VIDEO: Peterborough culture ‘thriving’ says visiting arts chief

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Peterborough boasts a thriving cultural scene with lots of attractions according to the chief executive of Arts Council England.

Darren Henley was speaking on a visit to the city yesterday (Friday, December 11) when he disputed any suggestion that Peterborough is a cultural desert.

Kevin Tighe, Graham Casey, Darren Henley and Shelagh Smith at The Key Theatre

Kevin Tighe, Graham Casey, Darren Henley and Shelagh Smith at The Key Theatre

Mr Henley visited Hampton and Orton libraries, as well as Flag Fen, the Key Theatre and arts group Metal, during his trip to the city and spoke highly of the cultural offerings it has for both local residents and visitors from outside the city.

“For me Peterborough is a really vibrant place, it’s really exciting,” he said.

“Art and culture can define the place, and it’s very important to make an economic case.

“There are some really exciting things going on here, it’s just all about getting all parts of the community involved.

“We want people to be demanding of us. I want to encourage people in Peterborough to be ambitious - to work with Vivacity and Peterborough Presents.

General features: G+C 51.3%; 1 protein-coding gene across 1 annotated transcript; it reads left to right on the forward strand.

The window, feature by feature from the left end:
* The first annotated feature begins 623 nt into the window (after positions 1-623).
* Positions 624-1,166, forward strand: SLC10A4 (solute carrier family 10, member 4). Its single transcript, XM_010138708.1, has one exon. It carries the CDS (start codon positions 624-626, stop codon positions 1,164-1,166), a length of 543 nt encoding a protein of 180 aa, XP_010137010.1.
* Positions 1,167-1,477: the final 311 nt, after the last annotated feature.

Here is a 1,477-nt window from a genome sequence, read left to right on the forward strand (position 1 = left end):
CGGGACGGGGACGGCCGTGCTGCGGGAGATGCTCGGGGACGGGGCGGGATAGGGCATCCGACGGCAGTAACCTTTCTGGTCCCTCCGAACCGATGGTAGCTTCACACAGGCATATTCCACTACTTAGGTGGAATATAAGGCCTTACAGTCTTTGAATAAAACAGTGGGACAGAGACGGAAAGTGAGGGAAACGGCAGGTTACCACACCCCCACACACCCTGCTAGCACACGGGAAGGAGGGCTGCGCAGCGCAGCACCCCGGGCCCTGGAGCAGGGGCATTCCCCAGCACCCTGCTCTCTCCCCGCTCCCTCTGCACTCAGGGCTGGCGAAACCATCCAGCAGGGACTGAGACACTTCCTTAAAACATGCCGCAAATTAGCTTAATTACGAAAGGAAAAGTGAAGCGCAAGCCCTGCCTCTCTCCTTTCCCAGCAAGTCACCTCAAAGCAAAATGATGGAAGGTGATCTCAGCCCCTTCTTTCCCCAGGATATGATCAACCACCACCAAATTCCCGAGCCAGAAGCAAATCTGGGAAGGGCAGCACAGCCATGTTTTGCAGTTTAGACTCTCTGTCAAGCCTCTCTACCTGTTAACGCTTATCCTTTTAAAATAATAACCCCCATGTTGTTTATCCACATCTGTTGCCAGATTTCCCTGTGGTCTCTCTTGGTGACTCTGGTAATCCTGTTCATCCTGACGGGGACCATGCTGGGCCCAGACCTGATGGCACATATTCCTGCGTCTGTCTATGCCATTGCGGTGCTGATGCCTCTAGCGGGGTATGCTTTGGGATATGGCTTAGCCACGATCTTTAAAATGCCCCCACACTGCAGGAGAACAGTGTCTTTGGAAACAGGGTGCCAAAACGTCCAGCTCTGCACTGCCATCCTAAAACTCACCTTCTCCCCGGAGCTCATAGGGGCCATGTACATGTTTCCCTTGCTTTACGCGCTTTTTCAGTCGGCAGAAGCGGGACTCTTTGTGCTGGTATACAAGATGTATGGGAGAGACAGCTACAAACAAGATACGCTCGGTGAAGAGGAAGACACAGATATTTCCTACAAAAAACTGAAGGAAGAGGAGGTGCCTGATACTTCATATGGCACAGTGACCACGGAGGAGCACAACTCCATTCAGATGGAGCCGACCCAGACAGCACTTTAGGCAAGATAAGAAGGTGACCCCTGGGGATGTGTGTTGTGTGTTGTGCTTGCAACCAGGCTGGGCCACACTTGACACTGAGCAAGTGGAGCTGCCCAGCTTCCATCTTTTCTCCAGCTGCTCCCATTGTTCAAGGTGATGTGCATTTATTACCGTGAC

“There is support for individual artists who can make applications and we are always very keen to speak to people about how we can invest in Peterborough.”

Arts Council England has supported the city’s Harvest Festival using £183,150 of public funding through the National Lottery, and £725,046 for Peterborough Presents, which is seeking to increase engagement in the arts and improve the quality and diversity of the activities on offer.

The organisation also provided £152,560 of funding to Peterborough Museum to offer internships for young people and develop the museum’s cellars.

And it was the innovative and award-winning Harvest Festival, which included a sit-down meal for 500 in Cathedral Square, which Mr Henley used as an example of Peterborough putting on an excellent cultural offering for its residents.

“People are travelling to Peterborough now with its fantastic cathedral. You have got very good transport links and Peterborough is an easy place to get to,” he said.

“And when you get here it’s in a very nice environment. You have an Anglia Ruslin campus which I think is a great university.

“The Harvest Festival is a great idea, having the opportunity to sit down and eat. One of of the great things about arts and culture is it brings the community together.

“It’s important for us it’s for everybody to enjoy.”

And Mr Henley was also full of praise for the Open+ self-service technology in Peterborough’s libraries which has resulted in longer opening hours and no library closures, albeit a reduced number of staff.

He added: “It’s really interesting seeing how innovative the library service is. Libraries are important spaces. We are seeing a lot more cultural activities there.

“We went into a couple and they were full of people; there were schools there and mothers and babies.

“We have invested to make sure all libraries here will have wi-fi. That’s being rolled out.”

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